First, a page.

In his dogged determination to deny that the pre-1923 Canadian banking was relatively stable and safe, John Turley-Ewart overlooks this crucial distinction, treating the mere failure of many (mostly new and small) Canadian banks since 1871 as sufficient proof of the system’s inadequacy. “Canadians raised to believe their banking system has always been characterized by calm placidity,” he says,
should understand that the Big Five Canadian banks are not so much the product of a 150-year-old oligopolistic system as they are survivors of a Darwinian financial contest in which they proved more politically adept, smarter, faster, better risk-managers and far more competitive than new rivals that are now long-forgotten footnotes in Canada’s financial past.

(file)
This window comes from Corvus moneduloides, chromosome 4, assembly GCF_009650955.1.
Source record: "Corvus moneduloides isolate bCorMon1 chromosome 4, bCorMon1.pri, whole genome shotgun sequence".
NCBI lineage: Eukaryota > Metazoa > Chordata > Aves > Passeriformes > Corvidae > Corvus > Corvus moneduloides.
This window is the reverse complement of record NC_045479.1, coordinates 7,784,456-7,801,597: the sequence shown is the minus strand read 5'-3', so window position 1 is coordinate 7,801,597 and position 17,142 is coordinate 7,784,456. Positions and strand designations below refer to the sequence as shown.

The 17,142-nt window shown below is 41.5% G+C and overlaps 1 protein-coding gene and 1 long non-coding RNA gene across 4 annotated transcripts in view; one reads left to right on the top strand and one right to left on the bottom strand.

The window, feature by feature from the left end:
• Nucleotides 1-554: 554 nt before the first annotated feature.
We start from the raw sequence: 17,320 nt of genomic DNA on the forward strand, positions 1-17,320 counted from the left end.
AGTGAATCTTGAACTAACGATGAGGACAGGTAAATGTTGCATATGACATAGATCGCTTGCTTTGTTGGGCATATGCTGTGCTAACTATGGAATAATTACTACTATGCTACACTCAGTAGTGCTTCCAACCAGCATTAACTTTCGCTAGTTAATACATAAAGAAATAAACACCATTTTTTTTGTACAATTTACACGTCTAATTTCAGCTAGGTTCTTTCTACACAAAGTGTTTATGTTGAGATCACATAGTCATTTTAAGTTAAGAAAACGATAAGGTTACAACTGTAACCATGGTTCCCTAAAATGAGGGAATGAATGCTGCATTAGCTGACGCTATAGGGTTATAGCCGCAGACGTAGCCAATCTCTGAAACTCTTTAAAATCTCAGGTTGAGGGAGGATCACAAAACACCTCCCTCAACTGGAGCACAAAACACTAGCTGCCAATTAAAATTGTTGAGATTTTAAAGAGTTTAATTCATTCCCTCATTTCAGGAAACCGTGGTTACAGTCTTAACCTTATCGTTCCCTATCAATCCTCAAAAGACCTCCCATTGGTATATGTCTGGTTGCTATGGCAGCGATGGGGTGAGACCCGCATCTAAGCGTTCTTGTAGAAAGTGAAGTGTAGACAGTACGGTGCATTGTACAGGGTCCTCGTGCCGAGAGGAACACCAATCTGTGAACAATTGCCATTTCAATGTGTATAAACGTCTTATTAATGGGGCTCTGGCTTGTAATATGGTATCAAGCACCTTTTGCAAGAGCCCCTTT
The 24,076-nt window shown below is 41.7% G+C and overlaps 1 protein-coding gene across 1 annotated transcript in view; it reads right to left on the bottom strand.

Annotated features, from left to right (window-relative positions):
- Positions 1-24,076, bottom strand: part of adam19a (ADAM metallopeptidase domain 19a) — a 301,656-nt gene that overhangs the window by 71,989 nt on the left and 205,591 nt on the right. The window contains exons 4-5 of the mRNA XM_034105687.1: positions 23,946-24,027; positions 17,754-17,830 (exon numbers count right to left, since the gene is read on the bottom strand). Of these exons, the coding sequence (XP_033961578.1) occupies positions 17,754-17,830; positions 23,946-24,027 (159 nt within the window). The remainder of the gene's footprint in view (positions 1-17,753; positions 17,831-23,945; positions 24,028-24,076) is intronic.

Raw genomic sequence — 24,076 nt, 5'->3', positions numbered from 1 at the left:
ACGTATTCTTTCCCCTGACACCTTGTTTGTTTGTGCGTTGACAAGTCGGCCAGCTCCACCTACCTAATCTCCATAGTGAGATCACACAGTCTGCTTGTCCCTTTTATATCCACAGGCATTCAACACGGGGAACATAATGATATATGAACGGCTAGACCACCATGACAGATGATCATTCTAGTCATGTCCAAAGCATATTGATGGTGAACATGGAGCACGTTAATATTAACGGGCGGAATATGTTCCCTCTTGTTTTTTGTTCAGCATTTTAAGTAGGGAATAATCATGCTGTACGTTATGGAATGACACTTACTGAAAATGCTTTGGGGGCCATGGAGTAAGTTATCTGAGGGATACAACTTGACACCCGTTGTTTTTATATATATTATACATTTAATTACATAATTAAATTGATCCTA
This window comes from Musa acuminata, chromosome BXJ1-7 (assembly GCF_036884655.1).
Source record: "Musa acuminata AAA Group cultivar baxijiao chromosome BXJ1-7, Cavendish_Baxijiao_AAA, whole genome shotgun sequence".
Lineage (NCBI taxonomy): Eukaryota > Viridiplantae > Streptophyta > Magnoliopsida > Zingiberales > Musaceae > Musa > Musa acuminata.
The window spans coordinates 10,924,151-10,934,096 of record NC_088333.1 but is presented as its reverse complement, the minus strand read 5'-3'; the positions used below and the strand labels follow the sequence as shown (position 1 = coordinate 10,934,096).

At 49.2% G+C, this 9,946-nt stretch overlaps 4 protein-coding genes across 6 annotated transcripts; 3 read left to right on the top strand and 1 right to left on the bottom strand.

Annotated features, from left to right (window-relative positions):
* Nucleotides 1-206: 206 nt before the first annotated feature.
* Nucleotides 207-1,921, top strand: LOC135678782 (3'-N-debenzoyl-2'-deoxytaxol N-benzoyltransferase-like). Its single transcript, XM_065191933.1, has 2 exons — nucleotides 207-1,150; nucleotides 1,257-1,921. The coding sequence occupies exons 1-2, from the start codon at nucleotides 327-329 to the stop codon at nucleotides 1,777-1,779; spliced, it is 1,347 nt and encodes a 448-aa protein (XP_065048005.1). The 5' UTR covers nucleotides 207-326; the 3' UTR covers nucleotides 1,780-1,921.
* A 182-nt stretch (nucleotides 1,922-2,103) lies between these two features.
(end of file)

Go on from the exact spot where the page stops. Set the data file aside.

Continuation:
Although this is quite correct so far as it goes, Turley-Ewart fails to mention that in general few if any Canadians suffered when Canadian banks went extinct, the Home Bank case being the exception that proves the rule. He is nevertheless correct when he notes that government bank inspections, begun in 1925, may have been instrumental in halting Canadian bank failures until the post-insurance era.
Having already written an excellent, though unpublished, history of the Canadian Bankers Association, Turley-Ewart has been at work on a new history of Canadian banking. If his Financial Post op-ed is any indication of that work’s perspective, yours truly anticipates having his work cut out for him when it appears! For the time being suffice to say that any attempt to portray Canada’s banking experience, or its experience at least until 1925, as either a free for all or a failure, should at very least prompt the retort, “compared to what”?